I am almost embarrassed to admit how many of IDW’s massive and pricey Artist’s Editions I own. How does one justify parting with $150 for each, even though they reprint in full detail and at original scale the actual final art from some of the great craftsmen in the field? And yet I never regretted investing in Artist’s Editions of early MAD issues, Will Eisner’s The Spirit, and the EC stories of Graham Ingels. This way-oversized scale and hi-def color images of black and white line art and marginal proofing notes seem to put you on the other end of the artists’ pens and brushes. This is even more true of the EC Covers Artists Editiion (IDW), which organizes the cover art of the famed EC comics stable by artist: Johnny Craig, Graham Ingels, Wally Wood, Harvey Kurtzman, Jack Davis and more. The covers of course were meant to be expansive, immersive teases of issue content, and so we get a single image splashed across the 15X22 page. Every bit of detail feels more like a deliberate, conscious decision, forcing us to think harder about the artist’s process. This is not just another trophy for collectors (or hoarders). It is a valuable experience for anyone who wants to deepen their understanding of the art.
The Golden Age of Wolverton
Fans of the grotesque pointillism of Basil Wolverton have been treated in recent years by Greg Sadowski’s exhaustive two-volume biography and reprinting in Creeping Death from Neptune and Brain Bats of Venus (both Fantagraphics). While those two volumes focused more on Wolverton’s horror and sci-fi work, this year’s Scoop Scuttle and His Pals: The Crackpot Comics of Basil Wolverton (Fantagraphics) is a retrospective of the artist at his madcap best. Ironically, many of these screwball and slapstick series were the fruits of failure. Wolverton conceived of Scoop Scuttle, Bingeing Buster and Jumpin’ Jupiter as daily comics and repurposed them for the skyrocketing (and imaginatively less constrained) comic book industry of the late 1940s and early 50s. In each case, however, Wolverton was satirizing many of the serious genres that dominated pulp magazines, B-movies, radio and comic books themselves. Wolverton clearly is channeling the screwball tradition of Milt Gross, Rube Goldberg and Bill Holman. The zany physical antics propel the action, the wisecracking asides and slang fill most panels and the cultural stereotypes rain in hot and heavy. The foreshadowing of MAD magazine’s satirical approach is unmistakeable. This volume also has excellent annotations adding context to each reprint as well as an outrageous article by Wolverton himself on sound effects in the comics. This one is a treat.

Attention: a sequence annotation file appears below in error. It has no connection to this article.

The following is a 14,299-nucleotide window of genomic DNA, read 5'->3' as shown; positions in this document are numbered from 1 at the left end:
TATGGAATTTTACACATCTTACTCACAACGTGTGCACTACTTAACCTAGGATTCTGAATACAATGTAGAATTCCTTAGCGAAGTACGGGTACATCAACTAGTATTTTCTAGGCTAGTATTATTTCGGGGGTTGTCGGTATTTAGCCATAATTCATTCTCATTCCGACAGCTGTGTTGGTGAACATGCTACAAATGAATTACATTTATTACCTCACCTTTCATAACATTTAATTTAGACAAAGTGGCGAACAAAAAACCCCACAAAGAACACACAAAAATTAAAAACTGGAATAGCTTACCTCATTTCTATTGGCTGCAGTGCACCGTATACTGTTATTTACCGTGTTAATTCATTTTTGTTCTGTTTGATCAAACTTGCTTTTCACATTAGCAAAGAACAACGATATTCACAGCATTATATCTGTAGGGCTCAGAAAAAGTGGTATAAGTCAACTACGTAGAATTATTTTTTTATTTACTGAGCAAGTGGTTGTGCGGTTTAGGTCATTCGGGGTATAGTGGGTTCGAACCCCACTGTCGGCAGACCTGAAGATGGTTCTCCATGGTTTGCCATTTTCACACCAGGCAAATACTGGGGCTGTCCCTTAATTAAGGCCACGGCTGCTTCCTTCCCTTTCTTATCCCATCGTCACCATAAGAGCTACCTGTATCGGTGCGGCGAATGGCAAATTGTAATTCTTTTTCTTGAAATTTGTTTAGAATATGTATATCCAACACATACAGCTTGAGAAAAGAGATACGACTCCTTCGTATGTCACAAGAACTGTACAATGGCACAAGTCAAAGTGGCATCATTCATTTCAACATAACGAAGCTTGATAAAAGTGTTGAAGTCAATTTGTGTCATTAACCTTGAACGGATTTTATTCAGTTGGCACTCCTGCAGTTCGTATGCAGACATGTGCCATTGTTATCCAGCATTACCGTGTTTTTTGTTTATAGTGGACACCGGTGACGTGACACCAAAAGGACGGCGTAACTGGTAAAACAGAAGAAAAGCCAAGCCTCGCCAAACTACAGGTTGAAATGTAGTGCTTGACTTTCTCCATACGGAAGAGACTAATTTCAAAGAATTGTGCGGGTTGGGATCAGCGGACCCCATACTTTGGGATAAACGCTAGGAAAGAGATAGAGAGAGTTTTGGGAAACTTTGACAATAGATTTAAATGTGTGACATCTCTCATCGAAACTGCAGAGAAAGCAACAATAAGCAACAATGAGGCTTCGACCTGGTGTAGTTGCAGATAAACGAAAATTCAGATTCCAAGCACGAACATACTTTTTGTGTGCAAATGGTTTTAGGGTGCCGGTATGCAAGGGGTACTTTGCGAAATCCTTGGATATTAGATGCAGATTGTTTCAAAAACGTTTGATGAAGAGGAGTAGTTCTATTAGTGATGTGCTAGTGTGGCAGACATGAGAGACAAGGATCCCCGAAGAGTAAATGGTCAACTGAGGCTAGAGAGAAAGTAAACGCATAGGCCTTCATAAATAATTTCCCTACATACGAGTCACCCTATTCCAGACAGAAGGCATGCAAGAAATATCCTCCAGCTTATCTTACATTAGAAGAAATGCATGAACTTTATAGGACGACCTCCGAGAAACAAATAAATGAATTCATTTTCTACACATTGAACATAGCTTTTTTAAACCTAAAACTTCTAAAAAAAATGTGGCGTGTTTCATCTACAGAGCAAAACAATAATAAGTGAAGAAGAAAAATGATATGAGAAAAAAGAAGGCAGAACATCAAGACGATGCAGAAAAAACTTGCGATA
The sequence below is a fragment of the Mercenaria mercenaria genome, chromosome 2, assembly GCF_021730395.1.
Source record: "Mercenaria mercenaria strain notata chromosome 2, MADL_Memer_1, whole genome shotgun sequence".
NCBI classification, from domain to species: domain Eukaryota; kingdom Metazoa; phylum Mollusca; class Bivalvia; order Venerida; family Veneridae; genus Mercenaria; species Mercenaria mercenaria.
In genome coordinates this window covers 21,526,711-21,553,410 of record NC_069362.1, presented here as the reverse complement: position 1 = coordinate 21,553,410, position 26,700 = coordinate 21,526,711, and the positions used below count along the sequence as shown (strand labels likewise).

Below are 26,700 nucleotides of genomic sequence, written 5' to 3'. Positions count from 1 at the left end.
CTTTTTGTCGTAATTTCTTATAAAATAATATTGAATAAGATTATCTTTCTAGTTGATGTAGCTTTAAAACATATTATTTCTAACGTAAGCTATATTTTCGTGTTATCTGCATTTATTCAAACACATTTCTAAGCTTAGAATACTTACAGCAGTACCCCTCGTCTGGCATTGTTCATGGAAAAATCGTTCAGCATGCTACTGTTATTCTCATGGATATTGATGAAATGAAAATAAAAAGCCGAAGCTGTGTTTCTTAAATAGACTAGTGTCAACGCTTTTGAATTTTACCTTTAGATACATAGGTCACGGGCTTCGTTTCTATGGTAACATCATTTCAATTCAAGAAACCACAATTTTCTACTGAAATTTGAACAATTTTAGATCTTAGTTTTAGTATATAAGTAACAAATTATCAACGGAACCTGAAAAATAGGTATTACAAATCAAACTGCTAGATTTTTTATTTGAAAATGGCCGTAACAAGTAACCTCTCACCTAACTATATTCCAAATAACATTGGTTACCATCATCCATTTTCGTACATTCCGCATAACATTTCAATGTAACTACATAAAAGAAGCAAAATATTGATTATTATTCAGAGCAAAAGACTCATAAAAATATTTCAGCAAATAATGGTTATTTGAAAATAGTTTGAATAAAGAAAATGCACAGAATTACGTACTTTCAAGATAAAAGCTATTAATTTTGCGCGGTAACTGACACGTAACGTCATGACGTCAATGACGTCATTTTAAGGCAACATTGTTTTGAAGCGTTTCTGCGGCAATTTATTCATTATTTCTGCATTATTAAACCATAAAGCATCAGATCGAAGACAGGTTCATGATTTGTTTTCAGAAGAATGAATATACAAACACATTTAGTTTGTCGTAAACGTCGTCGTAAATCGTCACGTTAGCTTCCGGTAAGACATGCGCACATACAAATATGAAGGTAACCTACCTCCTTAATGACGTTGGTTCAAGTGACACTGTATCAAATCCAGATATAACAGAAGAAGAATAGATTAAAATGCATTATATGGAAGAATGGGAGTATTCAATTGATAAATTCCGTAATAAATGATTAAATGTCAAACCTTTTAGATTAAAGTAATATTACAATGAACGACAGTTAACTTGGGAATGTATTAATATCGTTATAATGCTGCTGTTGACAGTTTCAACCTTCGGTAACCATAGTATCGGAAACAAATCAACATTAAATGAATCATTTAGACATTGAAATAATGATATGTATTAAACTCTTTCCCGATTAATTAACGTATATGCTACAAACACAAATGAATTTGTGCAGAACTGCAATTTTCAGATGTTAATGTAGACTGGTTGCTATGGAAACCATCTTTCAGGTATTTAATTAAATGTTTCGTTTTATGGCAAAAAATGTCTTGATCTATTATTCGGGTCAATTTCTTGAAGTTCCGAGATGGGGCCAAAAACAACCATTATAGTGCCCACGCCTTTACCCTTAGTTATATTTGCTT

But Is It Art?: Comic Art in Museums
How “seriously” should thoughtful critics and audiences take the comic arts? That question seems to have dogged the cartoon arts since its earliest decades when pioneering pop culturists like Gilbert Seldes wrote extravagant defenses of the new medium. I confess that at this point in my five-decade run writing about mass media of all sorts, I find the relentless defensive justifications of pop culture criticism tiresome. And yet, that story of begrudging acceptance of the popular arts as “art” is its own important subject. One entryway to comic strip history is how the form has been regarded critically over the generations. Kim A. Munson’s Comic Art in Museums (University Press of Mississippi) is not as narrowly focused as its title suggests. While Muson provides a chronological framework and extensive introductory and connective matter, the book is really an anthology of writings by everyone from M.C. Gaines in 1942 to Denis Kitchen, Brian Walker, as well as multiple academics reflecting on the evolving reputation of the medium. I am still making my way through the densely packed book, but can already recommend it as a trove of insight and historical anecdote.